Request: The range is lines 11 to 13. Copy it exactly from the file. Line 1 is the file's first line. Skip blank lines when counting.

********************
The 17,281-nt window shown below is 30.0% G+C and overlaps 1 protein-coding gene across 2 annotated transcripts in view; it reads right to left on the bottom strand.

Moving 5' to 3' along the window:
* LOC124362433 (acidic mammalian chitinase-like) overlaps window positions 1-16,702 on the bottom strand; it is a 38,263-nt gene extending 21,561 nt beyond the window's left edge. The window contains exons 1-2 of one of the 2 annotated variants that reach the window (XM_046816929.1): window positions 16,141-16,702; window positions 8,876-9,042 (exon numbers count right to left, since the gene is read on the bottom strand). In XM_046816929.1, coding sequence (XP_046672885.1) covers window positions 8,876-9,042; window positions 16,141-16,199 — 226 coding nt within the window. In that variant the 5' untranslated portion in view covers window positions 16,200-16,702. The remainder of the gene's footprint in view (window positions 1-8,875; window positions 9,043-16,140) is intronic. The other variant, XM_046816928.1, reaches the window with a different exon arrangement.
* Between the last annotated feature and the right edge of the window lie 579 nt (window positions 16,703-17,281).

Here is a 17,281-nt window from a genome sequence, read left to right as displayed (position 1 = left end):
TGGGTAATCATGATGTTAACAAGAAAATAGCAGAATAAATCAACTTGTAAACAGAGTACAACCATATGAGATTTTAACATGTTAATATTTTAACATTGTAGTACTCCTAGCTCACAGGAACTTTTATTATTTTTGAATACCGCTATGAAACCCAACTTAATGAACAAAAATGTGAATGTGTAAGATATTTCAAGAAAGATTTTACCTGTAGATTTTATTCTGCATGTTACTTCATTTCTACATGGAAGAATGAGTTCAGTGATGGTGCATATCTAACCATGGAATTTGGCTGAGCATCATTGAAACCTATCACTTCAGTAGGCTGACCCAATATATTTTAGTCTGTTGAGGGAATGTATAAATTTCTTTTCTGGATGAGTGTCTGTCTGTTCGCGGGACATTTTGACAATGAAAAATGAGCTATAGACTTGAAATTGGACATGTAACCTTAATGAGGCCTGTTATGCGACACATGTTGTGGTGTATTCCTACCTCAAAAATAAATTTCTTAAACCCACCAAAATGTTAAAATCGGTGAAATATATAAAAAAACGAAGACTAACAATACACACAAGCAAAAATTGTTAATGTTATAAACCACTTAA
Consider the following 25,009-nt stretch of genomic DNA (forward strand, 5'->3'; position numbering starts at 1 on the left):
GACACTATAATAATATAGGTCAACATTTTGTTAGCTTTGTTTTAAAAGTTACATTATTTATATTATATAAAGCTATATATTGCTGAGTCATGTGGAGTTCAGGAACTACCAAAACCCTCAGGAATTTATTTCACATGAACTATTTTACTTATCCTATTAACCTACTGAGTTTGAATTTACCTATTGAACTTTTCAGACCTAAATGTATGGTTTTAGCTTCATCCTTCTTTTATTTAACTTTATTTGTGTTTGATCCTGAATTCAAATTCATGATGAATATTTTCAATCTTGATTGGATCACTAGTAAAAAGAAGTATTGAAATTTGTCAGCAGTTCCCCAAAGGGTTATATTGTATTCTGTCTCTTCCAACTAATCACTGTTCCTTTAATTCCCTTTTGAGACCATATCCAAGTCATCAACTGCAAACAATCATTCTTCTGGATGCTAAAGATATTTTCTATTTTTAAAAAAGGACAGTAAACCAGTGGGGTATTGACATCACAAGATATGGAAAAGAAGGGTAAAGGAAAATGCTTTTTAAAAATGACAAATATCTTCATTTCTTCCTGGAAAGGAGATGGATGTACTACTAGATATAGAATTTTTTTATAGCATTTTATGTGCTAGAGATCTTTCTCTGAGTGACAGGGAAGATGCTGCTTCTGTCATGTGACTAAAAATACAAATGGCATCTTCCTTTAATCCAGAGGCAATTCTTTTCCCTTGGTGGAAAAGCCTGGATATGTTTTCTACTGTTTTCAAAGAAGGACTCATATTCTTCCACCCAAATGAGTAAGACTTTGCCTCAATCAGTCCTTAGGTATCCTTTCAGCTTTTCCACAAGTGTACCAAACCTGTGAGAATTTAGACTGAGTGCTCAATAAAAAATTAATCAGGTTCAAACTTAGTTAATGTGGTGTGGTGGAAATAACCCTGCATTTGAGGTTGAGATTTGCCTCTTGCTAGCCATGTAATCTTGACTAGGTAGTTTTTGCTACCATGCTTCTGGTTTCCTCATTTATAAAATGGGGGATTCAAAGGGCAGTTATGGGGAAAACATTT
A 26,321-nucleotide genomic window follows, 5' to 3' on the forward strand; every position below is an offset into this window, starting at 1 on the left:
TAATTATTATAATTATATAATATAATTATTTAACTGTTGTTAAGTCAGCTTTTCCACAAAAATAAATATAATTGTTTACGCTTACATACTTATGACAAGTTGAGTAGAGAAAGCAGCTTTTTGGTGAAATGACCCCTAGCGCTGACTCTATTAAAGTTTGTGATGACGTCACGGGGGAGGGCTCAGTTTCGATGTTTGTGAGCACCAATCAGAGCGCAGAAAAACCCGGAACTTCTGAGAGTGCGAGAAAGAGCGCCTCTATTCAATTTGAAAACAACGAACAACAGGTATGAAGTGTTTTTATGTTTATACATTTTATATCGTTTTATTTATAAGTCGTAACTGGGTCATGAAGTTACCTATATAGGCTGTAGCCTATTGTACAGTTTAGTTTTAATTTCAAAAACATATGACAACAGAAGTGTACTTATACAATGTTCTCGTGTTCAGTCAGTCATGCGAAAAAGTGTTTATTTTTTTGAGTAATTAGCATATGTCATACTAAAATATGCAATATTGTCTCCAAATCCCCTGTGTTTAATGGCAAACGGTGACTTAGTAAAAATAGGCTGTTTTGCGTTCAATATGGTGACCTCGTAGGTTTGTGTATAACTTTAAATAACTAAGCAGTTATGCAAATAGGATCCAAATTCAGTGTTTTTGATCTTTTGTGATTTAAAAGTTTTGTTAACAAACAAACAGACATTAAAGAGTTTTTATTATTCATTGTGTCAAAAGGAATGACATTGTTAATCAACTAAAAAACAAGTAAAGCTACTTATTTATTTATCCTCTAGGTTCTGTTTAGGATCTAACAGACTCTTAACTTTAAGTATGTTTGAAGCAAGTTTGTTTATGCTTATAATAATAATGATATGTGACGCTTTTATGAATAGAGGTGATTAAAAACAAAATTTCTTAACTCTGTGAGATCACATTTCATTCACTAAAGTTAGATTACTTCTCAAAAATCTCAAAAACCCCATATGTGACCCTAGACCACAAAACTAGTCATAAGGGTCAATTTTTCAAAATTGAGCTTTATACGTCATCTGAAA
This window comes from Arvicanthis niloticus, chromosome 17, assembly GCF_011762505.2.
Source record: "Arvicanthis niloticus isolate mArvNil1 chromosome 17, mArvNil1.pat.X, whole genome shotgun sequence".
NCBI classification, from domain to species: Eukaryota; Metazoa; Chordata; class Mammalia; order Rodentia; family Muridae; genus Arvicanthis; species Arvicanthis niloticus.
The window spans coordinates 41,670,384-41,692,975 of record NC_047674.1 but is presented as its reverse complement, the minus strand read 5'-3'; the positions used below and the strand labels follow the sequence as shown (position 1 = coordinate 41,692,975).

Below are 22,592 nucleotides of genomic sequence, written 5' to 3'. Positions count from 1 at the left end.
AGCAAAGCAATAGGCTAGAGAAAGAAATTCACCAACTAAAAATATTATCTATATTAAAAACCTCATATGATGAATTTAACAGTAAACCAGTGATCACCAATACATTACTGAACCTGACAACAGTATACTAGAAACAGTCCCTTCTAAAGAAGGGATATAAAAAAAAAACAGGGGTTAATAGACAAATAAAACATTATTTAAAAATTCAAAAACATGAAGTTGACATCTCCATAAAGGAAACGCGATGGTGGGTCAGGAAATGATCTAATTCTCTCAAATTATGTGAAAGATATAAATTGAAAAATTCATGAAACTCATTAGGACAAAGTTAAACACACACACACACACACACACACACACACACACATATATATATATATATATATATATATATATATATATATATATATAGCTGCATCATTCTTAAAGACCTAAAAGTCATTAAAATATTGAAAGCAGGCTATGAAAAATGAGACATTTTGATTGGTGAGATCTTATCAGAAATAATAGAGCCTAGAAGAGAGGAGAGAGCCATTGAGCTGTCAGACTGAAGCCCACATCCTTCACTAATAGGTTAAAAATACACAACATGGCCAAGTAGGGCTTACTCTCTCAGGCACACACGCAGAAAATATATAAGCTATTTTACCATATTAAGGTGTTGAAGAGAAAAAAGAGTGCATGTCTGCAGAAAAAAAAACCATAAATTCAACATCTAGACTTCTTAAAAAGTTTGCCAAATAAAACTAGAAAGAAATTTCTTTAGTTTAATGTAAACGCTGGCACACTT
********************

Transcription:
This window comes from Arvicanthis niloticus, chromosome 17, assembly GCF_011762505.2.
Source record: "Arvicanthis niloticus isolate mArvNil1 chromosome 17, mArvNil1.pat.X, whole genome shotgun sequence".
NCBI classification, from domain to species: Eukaryota; Metazoa; Chordata; class Mammalia; order Rodentia; family Muridae; genus Arvicanthis; species Arvicanthis niloticus.